HOWELLS’ BESPOKE GLAZING SYSTEM RESTORES HISTORIC ALTON TOWERS CONSERVATORY

Howells Patent Glazing was appointed manufacturer and supplier of a bespoke glazing system for one of the greatest examples of Gothic Revival architecture in Britain, the Towers, known to millions as the centrepiece of Alton Towers Resort.  Adapting its popular HGR 1 rafter bar, the Black Country business supplied roof lanterns for the restoration of the house conservatory, a significant feature of the south side of the house.

Roof installed by Howells Glazing 2012 using an adapted version of their bar range

Dated around 1815 – 1817, the conservatory was designed by architect, Thomas Hopper, in the Gothic style, with a glazed fan vaulted ceiling believed to be inspired by the chapel at Westminster Abbey.

 

Built of stone, with iron framed windows and a glazed timber roof, it comprised three elements; two long glasshouses linked by an octagon with Gothic windows.  A fourth element was added later, in 1824, to connect the conservatory with the new Octagon Gallery.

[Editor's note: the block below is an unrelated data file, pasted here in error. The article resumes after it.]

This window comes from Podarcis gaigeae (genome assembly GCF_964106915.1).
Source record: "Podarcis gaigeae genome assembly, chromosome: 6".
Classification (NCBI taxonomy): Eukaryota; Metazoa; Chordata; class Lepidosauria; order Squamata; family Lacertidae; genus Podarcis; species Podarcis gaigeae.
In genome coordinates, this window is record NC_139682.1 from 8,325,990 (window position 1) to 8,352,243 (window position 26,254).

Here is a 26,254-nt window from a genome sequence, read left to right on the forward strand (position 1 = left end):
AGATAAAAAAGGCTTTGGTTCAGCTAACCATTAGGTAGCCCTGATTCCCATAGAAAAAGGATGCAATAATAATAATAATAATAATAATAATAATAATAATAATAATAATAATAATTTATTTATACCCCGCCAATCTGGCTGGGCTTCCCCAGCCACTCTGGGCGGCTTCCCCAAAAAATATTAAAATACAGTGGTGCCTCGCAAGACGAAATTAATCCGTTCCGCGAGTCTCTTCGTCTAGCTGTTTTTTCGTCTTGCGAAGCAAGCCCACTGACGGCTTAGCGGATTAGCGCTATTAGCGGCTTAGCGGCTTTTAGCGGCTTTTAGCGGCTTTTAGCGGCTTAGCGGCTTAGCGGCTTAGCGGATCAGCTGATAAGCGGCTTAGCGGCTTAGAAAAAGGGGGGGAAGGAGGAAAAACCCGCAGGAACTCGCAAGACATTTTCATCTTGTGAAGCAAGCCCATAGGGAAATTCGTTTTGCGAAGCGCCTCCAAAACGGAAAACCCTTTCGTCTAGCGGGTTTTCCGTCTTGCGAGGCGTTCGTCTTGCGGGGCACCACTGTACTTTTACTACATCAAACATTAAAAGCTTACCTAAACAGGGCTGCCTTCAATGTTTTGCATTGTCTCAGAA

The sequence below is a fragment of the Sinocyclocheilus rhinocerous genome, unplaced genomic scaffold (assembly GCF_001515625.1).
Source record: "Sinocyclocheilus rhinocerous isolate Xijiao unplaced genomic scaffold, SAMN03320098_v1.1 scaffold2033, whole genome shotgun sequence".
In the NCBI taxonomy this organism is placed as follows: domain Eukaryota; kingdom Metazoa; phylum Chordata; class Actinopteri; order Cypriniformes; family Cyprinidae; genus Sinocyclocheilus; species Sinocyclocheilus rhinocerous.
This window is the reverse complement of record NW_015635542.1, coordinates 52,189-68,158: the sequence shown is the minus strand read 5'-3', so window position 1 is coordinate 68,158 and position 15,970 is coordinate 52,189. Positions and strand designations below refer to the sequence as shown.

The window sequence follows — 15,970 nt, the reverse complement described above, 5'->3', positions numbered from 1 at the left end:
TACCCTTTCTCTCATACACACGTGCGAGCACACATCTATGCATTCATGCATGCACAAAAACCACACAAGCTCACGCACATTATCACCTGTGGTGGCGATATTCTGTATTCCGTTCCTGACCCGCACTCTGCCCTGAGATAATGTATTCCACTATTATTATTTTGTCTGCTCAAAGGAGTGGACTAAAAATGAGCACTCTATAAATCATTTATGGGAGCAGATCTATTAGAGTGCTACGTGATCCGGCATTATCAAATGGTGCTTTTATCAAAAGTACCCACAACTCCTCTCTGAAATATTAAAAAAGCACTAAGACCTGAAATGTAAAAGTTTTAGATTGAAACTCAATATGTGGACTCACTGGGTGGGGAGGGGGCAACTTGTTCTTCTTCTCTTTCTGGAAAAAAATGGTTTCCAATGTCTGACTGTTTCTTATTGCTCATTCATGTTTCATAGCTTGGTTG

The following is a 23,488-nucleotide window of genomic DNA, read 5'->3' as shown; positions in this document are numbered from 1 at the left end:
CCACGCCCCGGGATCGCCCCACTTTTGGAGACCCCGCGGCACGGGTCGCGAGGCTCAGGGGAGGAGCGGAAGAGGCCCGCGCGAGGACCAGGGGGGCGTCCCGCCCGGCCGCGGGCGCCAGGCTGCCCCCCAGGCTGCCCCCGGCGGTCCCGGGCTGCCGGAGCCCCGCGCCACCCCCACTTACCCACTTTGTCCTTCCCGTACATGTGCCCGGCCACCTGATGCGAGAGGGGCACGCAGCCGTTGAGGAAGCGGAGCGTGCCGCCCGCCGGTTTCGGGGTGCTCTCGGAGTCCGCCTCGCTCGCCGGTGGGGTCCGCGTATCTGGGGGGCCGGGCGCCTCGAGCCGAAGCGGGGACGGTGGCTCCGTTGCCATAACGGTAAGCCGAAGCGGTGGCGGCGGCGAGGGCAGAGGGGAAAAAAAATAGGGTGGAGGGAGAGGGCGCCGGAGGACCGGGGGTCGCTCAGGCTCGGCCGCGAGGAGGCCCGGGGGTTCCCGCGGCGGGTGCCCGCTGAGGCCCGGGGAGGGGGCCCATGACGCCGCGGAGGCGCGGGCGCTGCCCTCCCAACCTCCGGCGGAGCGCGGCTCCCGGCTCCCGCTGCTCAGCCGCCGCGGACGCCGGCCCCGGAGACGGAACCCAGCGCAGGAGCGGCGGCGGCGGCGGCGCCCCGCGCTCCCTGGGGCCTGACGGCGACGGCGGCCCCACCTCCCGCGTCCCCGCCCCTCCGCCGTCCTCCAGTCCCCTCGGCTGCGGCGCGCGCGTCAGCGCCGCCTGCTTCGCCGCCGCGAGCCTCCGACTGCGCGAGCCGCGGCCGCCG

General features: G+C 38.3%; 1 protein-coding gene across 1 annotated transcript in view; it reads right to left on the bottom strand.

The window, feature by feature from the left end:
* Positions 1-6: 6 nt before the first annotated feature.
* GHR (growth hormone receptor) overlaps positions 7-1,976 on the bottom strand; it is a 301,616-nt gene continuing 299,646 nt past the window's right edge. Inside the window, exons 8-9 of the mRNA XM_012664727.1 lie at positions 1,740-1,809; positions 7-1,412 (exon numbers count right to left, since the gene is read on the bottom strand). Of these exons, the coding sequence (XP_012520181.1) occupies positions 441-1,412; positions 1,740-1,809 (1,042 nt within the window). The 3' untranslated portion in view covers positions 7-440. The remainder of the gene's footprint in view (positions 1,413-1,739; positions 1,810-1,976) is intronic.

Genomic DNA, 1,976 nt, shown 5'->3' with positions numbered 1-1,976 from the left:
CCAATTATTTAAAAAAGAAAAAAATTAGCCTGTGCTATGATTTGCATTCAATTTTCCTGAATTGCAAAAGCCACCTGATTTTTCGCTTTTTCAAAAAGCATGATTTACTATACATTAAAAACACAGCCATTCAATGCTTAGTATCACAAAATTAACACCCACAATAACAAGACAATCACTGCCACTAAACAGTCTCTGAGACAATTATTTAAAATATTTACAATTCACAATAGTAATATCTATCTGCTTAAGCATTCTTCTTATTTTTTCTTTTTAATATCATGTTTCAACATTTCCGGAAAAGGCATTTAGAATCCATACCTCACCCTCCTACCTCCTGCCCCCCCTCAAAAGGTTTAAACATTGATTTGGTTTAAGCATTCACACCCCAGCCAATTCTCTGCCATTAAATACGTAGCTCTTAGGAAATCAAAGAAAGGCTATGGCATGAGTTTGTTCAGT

Conservatory Conservation

As part of its commitment to preserving the site’s historical features, the Resort commissioned the restoration of the house conservatory in late 2010, including the re-instatement of the whole roof, using a timber structure with aluminium glazing bars.  As the buildings were listed, the conservation officer was looking for sections which reflected the original form of the roof lanterns, as far as was practicable.  It was proposed that the lanterns were constructed in powder coated aluminium with single glazing.

 

After a stringent tender process and submission of section details and examples of similar lanterns to the planning officer, Howells Patent Glazing was appointed manufacturer and supplier of the roof lanterns.  Working alongside Staffordshire-based contractor, Seddon Construction, Howells was tasked with producing and installing the roof in just four months, completing the contract prior to the new tourist season.